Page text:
> is more than one way to do it in Python.

This was my main point, though I don't agree it's a symmetrical
relationship.  Perl's motto is more applicable to both languages
than Python's is to either.

> And, even in Perl, there is often only one obvious way to do it.

Sometimes, perhaps with enough context, about as often as in
Python or C or C++.

E.g., process all the lines in a file.  With the recent addition of
iterators, "for line in file:" is the pretty obvious choice,
analogous to Perl's "while(<>){".

Oh, wait.  What about file.read() and file.readlines()?  Oops. 3
ways to process a file and probably more.  Seems I can only
come up with bad examples.

> And that really governs the language design of Python.  It means that
> all sinewy little tricks are not strewn through the syntax.

That's fair.  The little tricks, puns and arcane punctuation are
Perl's weakest point and where it contrasts the most with Python.
On the other hand, a lot of Perl's arcane syntax is simply piss
poor language design, not really features.  There's absolutely
no excuse for having the programmer manually track $ and @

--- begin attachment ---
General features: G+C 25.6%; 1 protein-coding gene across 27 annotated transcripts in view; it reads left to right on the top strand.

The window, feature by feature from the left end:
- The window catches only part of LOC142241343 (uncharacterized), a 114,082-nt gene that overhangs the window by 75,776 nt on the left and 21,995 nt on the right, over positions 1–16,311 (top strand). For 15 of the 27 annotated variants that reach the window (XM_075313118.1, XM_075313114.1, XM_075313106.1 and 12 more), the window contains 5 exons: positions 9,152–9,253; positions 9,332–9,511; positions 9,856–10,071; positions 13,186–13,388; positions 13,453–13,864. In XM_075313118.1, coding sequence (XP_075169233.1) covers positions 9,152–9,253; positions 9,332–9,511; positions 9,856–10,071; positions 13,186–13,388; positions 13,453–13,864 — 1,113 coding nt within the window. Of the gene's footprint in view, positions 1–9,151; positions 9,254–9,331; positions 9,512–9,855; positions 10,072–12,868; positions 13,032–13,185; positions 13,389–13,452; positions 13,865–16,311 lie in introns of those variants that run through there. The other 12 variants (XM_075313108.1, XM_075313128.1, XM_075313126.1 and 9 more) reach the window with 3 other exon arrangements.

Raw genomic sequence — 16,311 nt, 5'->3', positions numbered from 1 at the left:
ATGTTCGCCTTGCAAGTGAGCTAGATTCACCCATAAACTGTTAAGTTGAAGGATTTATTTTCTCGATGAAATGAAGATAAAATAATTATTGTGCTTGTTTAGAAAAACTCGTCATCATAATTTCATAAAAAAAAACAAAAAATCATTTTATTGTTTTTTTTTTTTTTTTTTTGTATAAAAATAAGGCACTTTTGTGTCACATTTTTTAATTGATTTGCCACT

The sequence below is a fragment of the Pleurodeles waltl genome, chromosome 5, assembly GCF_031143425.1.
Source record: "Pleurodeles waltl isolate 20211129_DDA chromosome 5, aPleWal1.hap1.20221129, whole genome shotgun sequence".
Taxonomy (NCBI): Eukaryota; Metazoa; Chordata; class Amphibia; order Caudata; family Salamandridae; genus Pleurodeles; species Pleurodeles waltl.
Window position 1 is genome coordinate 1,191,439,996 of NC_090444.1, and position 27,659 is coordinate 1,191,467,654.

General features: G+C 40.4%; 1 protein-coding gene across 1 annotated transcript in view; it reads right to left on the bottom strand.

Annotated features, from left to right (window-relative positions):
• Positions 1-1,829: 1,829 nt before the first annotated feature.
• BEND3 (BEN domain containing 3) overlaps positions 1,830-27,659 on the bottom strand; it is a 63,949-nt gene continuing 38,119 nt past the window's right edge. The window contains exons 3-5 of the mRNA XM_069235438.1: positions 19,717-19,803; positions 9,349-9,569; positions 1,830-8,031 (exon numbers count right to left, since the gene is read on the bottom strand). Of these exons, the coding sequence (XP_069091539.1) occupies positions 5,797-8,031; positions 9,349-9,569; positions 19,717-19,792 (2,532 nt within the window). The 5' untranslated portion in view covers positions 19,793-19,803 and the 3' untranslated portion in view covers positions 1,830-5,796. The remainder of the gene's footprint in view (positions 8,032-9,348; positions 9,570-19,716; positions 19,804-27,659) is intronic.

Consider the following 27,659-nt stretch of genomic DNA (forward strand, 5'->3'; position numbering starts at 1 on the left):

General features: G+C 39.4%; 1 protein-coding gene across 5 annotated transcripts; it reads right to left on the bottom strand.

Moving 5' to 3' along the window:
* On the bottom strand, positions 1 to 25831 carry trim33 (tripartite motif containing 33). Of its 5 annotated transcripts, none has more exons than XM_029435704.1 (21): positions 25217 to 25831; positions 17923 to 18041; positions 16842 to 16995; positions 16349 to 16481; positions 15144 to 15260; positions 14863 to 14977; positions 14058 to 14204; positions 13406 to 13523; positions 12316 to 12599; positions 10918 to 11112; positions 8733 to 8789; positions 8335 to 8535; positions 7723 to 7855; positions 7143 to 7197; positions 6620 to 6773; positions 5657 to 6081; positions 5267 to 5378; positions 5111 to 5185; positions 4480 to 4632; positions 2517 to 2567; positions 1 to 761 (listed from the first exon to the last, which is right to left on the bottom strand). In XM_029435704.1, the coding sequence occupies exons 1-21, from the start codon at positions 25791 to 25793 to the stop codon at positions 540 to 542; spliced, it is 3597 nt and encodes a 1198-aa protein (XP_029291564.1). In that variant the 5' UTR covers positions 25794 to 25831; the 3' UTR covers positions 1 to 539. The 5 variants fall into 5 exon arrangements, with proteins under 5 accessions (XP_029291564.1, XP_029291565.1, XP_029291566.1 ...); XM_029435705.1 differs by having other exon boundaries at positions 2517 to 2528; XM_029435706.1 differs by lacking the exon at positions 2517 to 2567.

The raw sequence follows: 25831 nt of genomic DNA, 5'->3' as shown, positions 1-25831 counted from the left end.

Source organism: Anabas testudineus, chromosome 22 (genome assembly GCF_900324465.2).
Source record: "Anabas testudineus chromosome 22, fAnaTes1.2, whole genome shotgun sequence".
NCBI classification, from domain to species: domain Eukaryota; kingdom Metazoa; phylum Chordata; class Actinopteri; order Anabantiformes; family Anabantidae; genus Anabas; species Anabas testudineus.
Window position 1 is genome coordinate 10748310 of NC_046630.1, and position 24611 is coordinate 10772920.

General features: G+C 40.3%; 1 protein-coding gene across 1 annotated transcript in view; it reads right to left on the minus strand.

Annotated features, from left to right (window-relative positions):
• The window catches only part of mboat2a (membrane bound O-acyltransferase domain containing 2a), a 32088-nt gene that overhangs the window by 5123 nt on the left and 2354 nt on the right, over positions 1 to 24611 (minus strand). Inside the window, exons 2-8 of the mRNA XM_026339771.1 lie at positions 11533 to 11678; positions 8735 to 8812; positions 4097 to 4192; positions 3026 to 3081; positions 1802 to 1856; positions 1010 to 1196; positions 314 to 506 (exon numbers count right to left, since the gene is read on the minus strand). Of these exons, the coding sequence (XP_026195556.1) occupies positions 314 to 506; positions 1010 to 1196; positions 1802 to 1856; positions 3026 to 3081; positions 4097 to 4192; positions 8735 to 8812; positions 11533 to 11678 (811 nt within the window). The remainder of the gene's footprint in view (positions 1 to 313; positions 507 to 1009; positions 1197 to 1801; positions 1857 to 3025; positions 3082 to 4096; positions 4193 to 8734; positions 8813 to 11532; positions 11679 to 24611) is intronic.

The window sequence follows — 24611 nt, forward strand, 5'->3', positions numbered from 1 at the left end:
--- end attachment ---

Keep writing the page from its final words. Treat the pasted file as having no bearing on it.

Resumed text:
"context" in order to get lists.

In any case, you are correct in that The Argument has been
used (for better or for worse) to reject certain proposed
features, such as do-while, "++", "?:", while-getdata, assignment
operators, etc.  My problem is the philosophy is applied inconsistency.

E.g., do-while seems perfectly legitimate and innocent and, given
the present scope of Python, it hardly could be considered a big
change.  It's not uncommon to want to do something at least once
and repeat depending on a trailing test.  It's not overly inventive,
as many languages include the feature. Hell, even Pascal has
repeat-until.  Having an explicit syntax for this fairly common
control flow seems a no-brainer and yet it's been excluded on
"one way" terms (and evidently with great prejudice, based
on some of the comments I've heard on this list).  And yet,
out of the blue, we get list comprehension, which solves no